A "fractious week" of talks faces those world leaders able to attend the annual meetings of the World Bank and the IMF and a simultaneous G20 summit in Washington this week.
The World Bank and IMF say they expect to go ahead with the meetings of global finance ministers and central bankers, which begin today, despite air travel disruptions across Europe caused by volcanic ash.
The Chancellor, Alistair Darling, and the Governor of the Bank of England, Mervyn King, are due to attend formal sessions at the weekend on behalf of the UK, but their travel plans are subject to the same disruption as any other traveller.
A levy on the banks and aid to Greece are among the subjects on the agenda, though if many European figures are absent many crucial decisions will have to be deferred.
World Bank president Robert Zoellick told Reuters in an interview that his organisation – which offers assistance to the poorest nations in the world – will soon benefit from a further $3.5bn (£2.29bn) in capital from member states, much of it from newly emerging economic powers such as China. This is the first increase in the World Bank's capital in twenty years, and will help replenish its reserves, depleted through some $100bn in lending during the worst global downturn in three quarters of a century.
The problem, however, is that the Brics in particular – Brazil, Russia, India and China – are also seeking a bigger say in the running of the World Bank and the IMF.
The voting rights allocated to China are in line with their financial contributions to the two bodies, but are some way below where they might be if they were on par with China's importance in the world economy. Whereas China accounts for about 11 per cent of global GDP, it only has 2.8 per cent of World Bank voting – less than Britain or France and the same as Canada. India has the similar voting power; Brazil scarcely more than Belgium. China and the others can only gain influence at the expense of the established powers, and many developed economies remain wary of losing influence – hence the "fractious" talks ahead.
At crucial points in the revival o f the world economy, Mr Zoellick added that "the strength of the recovery is a serious question mark".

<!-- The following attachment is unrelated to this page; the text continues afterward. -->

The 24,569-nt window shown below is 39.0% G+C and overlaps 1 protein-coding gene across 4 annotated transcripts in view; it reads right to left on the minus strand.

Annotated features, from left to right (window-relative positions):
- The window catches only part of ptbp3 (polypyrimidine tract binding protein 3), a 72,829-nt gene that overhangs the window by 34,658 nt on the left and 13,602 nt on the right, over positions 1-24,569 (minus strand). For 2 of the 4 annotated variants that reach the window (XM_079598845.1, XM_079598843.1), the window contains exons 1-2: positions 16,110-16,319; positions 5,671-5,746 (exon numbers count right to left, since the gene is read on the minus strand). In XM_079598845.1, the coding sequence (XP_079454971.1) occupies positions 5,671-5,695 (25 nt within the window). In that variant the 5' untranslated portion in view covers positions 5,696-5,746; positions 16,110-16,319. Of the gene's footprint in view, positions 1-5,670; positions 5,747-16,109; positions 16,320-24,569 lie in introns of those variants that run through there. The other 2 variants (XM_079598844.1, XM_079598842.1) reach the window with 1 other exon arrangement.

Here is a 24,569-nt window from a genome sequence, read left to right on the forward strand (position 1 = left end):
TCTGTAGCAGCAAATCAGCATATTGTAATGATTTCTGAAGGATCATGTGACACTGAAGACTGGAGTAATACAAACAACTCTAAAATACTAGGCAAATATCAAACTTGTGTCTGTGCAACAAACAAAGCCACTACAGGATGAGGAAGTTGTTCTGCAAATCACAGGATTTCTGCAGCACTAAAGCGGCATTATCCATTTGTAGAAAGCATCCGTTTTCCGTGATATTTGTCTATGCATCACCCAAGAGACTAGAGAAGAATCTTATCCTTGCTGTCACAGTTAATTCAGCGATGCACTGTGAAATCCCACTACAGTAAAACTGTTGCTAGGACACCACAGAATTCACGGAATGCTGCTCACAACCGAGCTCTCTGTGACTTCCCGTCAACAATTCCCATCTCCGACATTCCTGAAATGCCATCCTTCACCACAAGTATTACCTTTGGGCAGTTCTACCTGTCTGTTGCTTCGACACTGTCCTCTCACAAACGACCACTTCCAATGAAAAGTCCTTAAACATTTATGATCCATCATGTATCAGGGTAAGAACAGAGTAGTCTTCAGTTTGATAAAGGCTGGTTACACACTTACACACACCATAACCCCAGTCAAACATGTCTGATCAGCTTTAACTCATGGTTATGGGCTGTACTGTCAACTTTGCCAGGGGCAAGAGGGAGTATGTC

The British government has long supported radical reform of the IMF and World Bank – Gordon Brown has even gone so far as to call for a "New Bretton Woods" to replace the institutions founded at the original conference in 1944.
In an informal stitch up that has lasted ever since, the Europeans are traditionally allowed to choose the head of the IMF, while the US is allowed to pick the presidency of the World Bank. However, the rise of Japan, now China and the slump in the advanced economies has altered that dynamic forever.
Mr Zoellick has sought a two pronged solution to the problem – a general increase in subscriptions plus an adjustment in favour of emerging economies.
"People are coming together on the capital increase and I think people are looking at about $3.5bn for that," Mr Zoellick said. "That, to me, would be a good result."
At the G20 leaders' Summit in Pittsburgh last year, government agreed a 3 per cent shift in overall voting power in the World Bank and at least 5 per cent for the International Monetary Fund for emerging economies. They are, however, demanding a 6 per cent shift in voting power at the World Bank.
Asked whether it was possible for an agreement to be concluded on at least a 3 per cent movement in votes from developed to developing countries, Zoellick said: "I believe the shareholders are committed but it's a fractious process."
Mr Zoellick acknowledged the problems in getting nations – shareholders in the Bank – to agree to reform: "It's a shareholder decision and one where I have less levers because they have to decide. On this one, the allocation remains a difficult issue for the shareholders to work out."
At a recent summit the BRICs declared that "the IMF and the World Bank urgently need to address their legitimacy deficits. Reforming these institutions' governance structures requires first and foremost a substantial shift in voting power in favour of emerging market economies and developing countries to bring their participation in decision-making in line with their relative weight in the world economy."
While supportive of their claims, Mr Zoellick has also urged the emerging developing nations to offer more flexibility in the Doha round and other forums in return. In a speech last week Mr Zoellick said: "Modernising multilateralism isn't all about developed countries learning to adapt to the needs of rising powers. With power comes responsibility."